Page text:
Michael Goldberg: I had enlisted Richard back in around 1979 to write a TV column for Boulevards, a monthly city magazine where I was managing editor. I reached out to him and he was into it. One of his columns for Boulevards was reprinted in his book, “L.A. is the Capital of Kansas: Painful Lessons in Post-New York Living,” a collection of his articles. There’s also one of his Boulevards column in his collection, “A Whore Just Like the Rest of Us.” He was very professional. He always got his column in on time. So I reached out to him again in 1994 when I was starting Addicted To Noise. More recently, I did a lengthy interview with Richard about Jack Kerouac for the book “Kerouac on Record.”
Seattle Star: When it comes to Devo, most people consider Mark Mothersbaugh the cheery prankster, Jerry Casale the brooder with the dark soul. How did they come across to you?
Michael Goldberg: I first interviewed the whole band in 1978 before their debut album was released, at Neil Young’s manager Elliot Roberts’ office in L.A. Roberts (now deceased) was also managing Devo at the time. I wrote a profile of Devo for New Times, a really cool national magazine. So in 1981 when I reached out again to interview them, they were comfortable with having me around in L.A. while they were working on a video for their New Traditionalists album.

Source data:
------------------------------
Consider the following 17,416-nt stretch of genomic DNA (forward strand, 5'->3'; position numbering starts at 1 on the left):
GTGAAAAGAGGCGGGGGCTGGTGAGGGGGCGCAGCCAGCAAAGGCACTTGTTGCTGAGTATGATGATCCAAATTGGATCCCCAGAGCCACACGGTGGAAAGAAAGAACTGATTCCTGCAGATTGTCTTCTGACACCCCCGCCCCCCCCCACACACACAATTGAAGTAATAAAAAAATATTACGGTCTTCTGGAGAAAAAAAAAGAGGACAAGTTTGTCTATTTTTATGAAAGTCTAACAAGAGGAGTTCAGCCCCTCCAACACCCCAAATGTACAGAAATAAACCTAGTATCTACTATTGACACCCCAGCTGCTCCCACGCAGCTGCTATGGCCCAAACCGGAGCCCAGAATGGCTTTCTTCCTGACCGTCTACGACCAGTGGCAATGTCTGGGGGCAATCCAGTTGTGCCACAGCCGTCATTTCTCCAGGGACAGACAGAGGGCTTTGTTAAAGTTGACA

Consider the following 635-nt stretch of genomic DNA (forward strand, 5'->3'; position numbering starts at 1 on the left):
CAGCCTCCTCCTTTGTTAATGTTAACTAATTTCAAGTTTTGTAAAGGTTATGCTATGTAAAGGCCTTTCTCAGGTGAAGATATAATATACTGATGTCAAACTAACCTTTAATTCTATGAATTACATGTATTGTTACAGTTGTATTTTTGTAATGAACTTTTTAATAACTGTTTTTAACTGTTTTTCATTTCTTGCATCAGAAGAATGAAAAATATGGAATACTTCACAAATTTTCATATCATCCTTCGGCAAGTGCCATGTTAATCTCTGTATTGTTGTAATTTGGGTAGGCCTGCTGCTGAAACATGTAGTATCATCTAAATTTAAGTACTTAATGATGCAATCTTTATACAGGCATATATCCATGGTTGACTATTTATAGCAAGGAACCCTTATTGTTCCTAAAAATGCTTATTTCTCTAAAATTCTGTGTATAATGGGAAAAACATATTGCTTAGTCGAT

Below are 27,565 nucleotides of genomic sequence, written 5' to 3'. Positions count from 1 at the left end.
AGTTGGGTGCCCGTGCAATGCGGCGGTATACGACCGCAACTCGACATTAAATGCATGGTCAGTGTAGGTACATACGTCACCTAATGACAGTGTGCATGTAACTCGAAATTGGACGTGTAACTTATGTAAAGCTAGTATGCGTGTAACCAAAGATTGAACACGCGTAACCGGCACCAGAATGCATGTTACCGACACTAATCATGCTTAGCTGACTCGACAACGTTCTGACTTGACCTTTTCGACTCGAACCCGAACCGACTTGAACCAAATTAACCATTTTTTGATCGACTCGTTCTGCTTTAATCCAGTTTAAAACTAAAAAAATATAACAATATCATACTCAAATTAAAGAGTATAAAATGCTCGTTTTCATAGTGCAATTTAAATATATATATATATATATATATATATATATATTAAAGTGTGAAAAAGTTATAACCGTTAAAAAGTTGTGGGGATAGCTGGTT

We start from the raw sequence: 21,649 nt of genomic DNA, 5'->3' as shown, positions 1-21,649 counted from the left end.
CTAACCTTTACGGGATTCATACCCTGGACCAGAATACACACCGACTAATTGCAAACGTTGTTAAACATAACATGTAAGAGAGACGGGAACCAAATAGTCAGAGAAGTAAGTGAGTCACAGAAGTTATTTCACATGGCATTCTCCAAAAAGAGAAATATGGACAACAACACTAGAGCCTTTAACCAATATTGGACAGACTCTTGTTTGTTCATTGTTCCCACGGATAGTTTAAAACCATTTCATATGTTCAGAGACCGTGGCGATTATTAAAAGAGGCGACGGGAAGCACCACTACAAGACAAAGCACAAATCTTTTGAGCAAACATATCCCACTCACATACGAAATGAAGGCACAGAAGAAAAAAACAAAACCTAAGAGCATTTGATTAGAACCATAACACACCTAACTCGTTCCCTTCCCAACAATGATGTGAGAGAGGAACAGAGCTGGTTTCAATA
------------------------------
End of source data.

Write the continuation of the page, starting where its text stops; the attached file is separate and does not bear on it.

They came across as smart, at times sarcastic guys. The second time I spoke to them they had been attacked by critics and they were fed up with that. But they seemed focused on their art. I liked Mark and Jerry a lot.
Seattle Star: How did you manage to gain access to Michael Jackson’s Neverland Ranch, when Jackson himself wasn’t around?
Michael Goldberg: As I recall, I said to Jackson’s manager that since Jackson himself was not going to participate in an interview, that if there was going to be a Rolling Stone cover story, I needed something special and suggested that they let me spend a couple of days up at Neverland and that’s what happened. No print reporter had ever been there when I went up there.
I got there in the late afternoon and his cook made me some dinner which I ate in his house, then I spent the night in a guest cottage near the house and then toured the house and property the next day. I might have spent two nights up there. It was amazing to be able to check the place out. He had his private zoo and an amusement park with rides and a freestanding movie theater.
Seattle Star: The only time you ever met Jackson, you describe him as almost completely nonresponsive. How did this meeting happen? Were you shocked by his demeanor?
Michael Goldberg: Jackson was rehearsing at an auditorium in L.A., and I was invited there as I was working on a cover story about Jackson and his new album, Dangerous, for Rolling Stone. Various people who were attending the rehearsal, got to “meet” Jackson, one at a time.
It was very brief. There were people who worked for Jackson there and one person would go up to him, he’d shake the person’s hand (he was wearing a glove on the hand he used to shake your hand), and then the person had to leave and the next person came up to him. There was no actual exchange. He was disconnected, just going through the motions.
I wasn’t surprised. I had no expectation that it was going to be any kind of real interaction. If he had been engaged and got into a conversation with me, that would have been shocking. At that point it had been years since he’d spoken to the press.